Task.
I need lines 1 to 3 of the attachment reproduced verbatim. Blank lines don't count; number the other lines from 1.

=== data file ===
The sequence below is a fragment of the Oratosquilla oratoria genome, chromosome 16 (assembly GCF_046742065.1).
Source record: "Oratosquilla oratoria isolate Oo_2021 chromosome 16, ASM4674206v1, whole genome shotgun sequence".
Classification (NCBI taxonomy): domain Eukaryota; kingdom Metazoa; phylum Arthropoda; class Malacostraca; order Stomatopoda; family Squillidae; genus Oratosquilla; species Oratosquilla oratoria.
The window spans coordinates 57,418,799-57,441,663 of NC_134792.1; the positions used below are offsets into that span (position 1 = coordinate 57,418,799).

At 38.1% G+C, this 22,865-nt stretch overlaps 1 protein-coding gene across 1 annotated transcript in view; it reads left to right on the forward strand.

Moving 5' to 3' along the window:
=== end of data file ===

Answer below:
The sequence below is a fragment of the Oratosquilla oratoria genome, chromosome 16 (assembly GCF_046742065.1).
Source record: "Oratosquilla oratoria isolate Oo_2021 chromosome 16, ASM4674206v1, whole genome shotgun sequence".
Classification (NCBI taxonomy): domain Eukaryota; kingdom Metazoa; phylum Arthropoda; class Malacostraca; order Stomatopoda; family Squillidae; genus Oratosquilla; species Oratosquilla oratoria.